Robert Mueller’s report finding no collusion between the Trump campaign and the Russian government has caused problems for the “fact checkers.” Take the Washington Post “Fact” cops. Their most recent claim is that Trump is guilty of 9,179 “false or misleading claims.” Guess what’s the most repeated claim they have penalty flagged on their database page:
Most repeated claims
“I can only tell you one thing -- again, that was proven today: no collusion. There's no collusion. There's no collusion. And there hasn't been collusion. And it was all a big hoax, and you know it. It was done and stated by the Democrats.” [REPEATED 225 TIMES]
This page now carries an update:
But a summary of the special counsel's report, released by Attorney General William Barr, concluded the investigation "did not establish that members of the Trump Campaign conspired or coordinated with the Russian government in its election interference activities." The special counsel defined “coordination” as an “agreement — tacit or express — between the Trump Campaign and the Russian government on election interference.” [Emphasis mine.]
So why don’t the “Fact Checkers” revise and remove these hundreds of statements from the False list?
In an e-mail response, Kessler explained to NewsBusters:
That 225 figure refers to claims regarding the Russia probe, it does not refer to claims about “no collusion.” We frequently update our fact checks in light of new information. The specific quote you are referring to has to do with his claim of collusion by the Democrats. So I believe it is still valid to include in our database. Our inclusion of these claims were specific to his claims that the investigation was phony, illegal and so forth. He may have tossed in the phrase “no collusion” but that was not the whole quote.
So apparently, he meant the last sentence about "done by the Democrats," not the "no collusion" part. In my reading, I thought Trump meant the "hoax" was done by the Democrats, not that the Democrats colluded with Russia. The Post fact police do not date this Trump quote so you can look for context.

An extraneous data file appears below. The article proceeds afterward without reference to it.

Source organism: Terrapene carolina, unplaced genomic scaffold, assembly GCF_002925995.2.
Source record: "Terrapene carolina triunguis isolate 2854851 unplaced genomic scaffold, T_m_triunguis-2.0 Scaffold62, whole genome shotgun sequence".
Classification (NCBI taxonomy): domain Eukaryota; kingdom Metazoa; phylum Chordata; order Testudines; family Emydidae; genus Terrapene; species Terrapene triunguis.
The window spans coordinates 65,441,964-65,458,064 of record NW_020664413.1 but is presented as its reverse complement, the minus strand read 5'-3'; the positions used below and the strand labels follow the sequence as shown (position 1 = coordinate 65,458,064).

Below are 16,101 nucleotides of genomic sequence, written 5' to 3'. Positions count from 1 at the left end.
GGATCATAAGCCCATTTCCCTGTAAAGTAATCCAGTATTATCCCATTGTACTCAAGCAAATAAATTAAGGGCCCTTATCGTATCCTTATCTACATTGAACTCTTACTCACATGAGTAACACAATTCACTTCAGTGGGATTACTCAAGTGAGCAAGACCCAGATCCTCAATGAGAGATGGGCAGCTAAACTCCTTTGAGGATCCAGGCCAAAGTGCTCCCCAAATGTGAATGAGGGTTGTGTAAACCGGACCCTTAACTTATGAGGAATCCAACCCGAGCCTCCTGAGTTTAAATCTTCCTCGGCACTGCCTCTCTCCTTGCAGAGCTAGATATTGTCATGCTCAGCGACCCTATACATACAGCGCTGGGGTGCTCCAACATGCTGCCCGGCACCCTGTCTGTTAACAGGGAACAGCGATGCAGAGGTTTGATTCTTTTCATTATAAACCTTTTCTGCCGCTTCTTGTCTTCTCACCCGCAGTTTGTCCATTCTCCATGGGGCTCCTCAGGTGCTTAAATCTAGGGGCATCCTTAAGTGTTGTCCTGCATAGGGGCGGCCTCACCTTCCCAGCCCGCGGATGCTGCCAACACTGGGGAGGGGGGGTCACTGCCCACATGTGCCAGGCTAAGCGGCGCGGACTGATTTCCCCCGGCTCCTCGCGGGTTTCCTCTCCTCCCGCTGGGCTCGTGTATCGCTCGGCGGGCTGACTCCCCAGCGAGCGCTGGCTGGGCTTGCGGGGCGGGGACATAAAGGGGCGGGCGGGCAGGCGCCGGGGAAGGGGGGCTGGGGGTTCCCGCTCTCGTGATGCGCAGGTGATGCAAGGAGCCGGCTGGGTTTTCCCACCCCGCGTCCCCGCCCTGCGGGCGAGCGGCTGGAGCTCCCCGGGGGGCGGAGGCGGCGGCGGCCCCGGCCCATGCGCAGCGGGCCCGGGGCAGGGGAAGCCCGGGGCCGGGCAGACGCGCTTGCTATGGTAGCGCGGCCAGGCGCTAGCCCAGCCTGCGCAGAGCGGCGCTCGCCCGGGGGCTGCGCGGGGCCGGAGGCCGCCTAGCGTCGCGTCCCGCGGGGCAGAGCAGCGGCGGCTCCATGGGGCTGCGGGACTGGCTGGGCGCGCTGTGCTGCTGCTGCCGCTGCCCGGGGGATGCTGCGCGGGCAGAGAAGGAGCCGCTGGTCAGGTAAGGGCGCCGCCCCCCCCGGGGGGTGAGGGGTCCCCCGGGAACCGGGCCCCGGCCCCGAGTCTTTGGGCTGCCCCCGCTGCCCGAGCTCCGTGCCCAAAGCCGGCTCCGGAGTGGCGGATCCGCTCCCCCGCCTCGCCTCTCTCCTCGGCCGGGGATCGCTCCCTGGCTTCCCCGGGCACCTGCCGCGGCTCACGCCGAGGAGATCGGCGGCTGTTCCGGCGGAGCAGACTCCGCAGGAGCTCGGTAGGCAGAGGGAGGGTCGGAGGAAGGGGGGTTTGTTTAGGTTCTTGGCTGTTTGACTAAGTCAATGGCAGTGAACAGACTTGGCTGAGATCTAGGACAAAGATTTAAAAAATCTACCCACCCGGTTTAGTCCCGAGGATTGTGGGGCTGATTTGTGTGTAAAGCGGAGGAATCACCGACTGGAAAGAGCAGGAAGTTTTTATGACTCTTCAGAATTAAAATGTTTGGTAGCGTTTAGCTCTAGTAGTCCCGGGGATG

So we followed up, asking: If the 225 "false" flags aren't for this precise quote, isn't it quite logical that most Post consumers would think he said a version of this "no collusion" quote 225 times? "Yes, that's a fair point," Kessler replied. "It started as a way to indicate a repeated claim related to the Russia investigation. But now I think it adds confusion, especially in light of the Barr letter. I am examining whether to recode some of the material for the next update."
So what about Democrat collusion? On December 10, Kessler created a new gimmick called the “Bottomless Pinocchio,” invented largely to mock Trump, suggesting Trump doesn’t stop using a claim he likes just because the “fact checkers” cried foul. In a video accompanying the post, Kessler called it "disinformation, or propaganda." Democrats colluding with Russians is a “Bottomless Pinocchio,” according to the Post patrol:
Another campaign claim that has carried into his presidency is the assertion that Democrats colluded with Russia during the election (48 times). This is obviously false, as the Democrats were the target of hacking by Russian entities, according to U.S. intelligence agencies. (The assertion, also spread widely by Trump allies in the conservative media, largely rests on the fact that the firm hired by Democrats to examine Trump’s Russia ties was also working to defend a Russian company in U.S. court.)
This linked to a February 2018 fact check on No Democrat Collusion, in which Kessler slammed "Four Pinocchios" on Rep. Devin Nunes: “Finally, there is no evidence that Clinton was involved in Steele’s reports or worked with Russian entities to feed information to [Christopher]Steele. “
Wait: The Post broke the story on October 25, 2017 that Clinton campaign lawyer Marc Elias hired Fusion GPS, who hired Christopher Steele. Kessler admitted all this, but said you can't somehow connect that to Hillary: "it’s a huge leap to say Clinton colluded with Russians to do this. Instead, you have (a) the campaign hiring (b) a research firm that hired (c) a researcher who spoke (d) to Russian sources."
When the Clintons do something via six degrees to avoid blame, the "fact checkers" are on board.
We asked Kessler "Were you claiming that the Clinton campaign funding Steele through a law firm and an opposition-research firm is not 'involved in Steele's reports'?"
Kessler defended himself by splitting hairs: "As for Clinton being involved in the Steele report, I am unaware of any evidence that Hillary Clinton was involved in Steele’s reports or even knew of them. In your note, you changed it to 'Clinton campaign.' That’s not the same thing."
But in his "Bottomless Pinocchio" article, Kessler said it was "obviously false" that "Democrats colluded" (not just Hillary) to get oppo-research "dirt" from the Russians.